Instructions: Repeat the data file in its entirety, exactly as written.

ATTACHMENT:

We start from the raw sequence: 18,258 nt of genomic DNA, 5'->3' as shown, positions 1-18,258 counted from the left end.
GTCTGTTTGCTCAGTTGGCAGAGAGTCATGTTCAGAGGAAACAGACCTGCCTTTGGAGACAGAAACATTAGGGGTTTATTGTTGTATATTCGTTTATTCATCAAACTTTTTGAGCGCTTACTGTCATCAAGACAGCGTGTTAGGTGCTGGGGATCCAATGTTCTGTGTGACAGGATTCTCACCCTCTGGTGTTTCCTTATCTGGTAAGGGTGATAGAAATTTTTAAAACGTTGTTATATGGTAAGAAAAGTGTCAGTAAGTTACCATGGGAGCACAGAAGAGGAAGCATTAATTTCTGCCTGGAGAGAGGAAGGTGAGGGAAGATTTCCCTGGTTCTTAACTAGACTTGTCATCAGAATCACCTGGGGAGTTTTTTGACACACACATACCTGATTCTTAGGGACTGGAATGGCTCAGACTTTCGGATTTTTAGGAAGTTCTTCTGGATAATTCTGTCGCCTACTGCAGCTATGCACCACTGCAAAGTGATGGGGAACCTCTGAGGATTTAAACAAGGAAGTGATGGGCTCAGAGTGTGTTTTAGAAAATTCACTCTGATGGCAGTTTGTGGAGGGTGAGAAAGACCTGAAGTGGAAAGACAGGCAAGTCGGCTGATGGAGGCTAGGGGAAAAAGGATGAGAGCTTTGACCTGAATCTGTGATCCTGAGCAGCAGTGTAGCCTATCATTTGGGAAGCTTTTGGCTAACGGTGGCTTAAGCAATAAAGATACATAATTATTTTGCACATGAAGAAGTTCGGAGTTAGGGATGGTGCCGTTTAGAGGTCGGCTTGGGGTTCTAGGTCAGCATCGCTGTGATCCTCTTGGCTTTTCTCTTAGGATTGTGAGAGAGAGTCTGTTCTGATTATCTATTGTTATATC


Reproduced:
We start from the raw sequence: 18,258 nt of genomic DNA, 5'->3' as shown, positions 1-18,258 counted from the left end.
GTCTGTTTGCTCAGTTGGCAGAGAGTCATGTTCAGAGGAAACAGACCTGCCTTTGGAGACAGAAACATTAGGGGTTTATTGTTGTATATTCGTTTATTCATCAAACTTTTTGAGCGCTTACTGTCATCAAGACAGCGTGTTAGGTGCTGGGGATCCAATGTTCTGTGTGACAGGATTCTCACCCTCTGGTGTTTCCTTATCTGGTAAGGGTGATAGAAATTTTTAAAACGTTGTTATATGGTAAGAAAAGTGTCAGTAAGTTACCATGGGAGCACAGAAGAGGAAGCATTAATTTCTGCCTGGAGAGAGGAAGGTGAGGGAAGATTTCCCTGGTTCTTAACTAGACTTGTCATCAGAATCACCTGGGGAGTTTTTTGACACACACATACCTGATTCTTAGGGACTGGAATGGCTCAGACTTTCGGATTTTTAGGAAGTTCTTCTGGATAATTCTGTCGCCTACTGCAGCTATGCACCACTGCAAAGTGATGGGGAACCTCTGAGGATTTAAACAAGGAAGTGATGGGCTCAGAGTGTGTTTTAGAAAATTCACTCTGATGGCAGTTTGTGGAGGGTGAGAAAGACCTGAAGTGGAAAGACAGGCAAGTCGGCTGATGGAGGCTAGGGGAAAAAGGATGAGAGCTTTGACCTGAATCTGTGATCCTGAGCAGCAGTGTAGCCTATCATTTGGGAAGCTTTTGGCTAACGGTGGCTTAAGCAATAAAGATACATAATTATTTTGCACATGAAGAAGTTCGGAGTTAGGGATGGTGCCGTTTAGAGGTCGGCTTGGGGTTCTAGGTCAGCATCGCTGTGATCCTCTTGGCTTTTCTCTTAGGATTGTGAGAGAGAGTCTGTTCTGATTATCTATTGTTATATC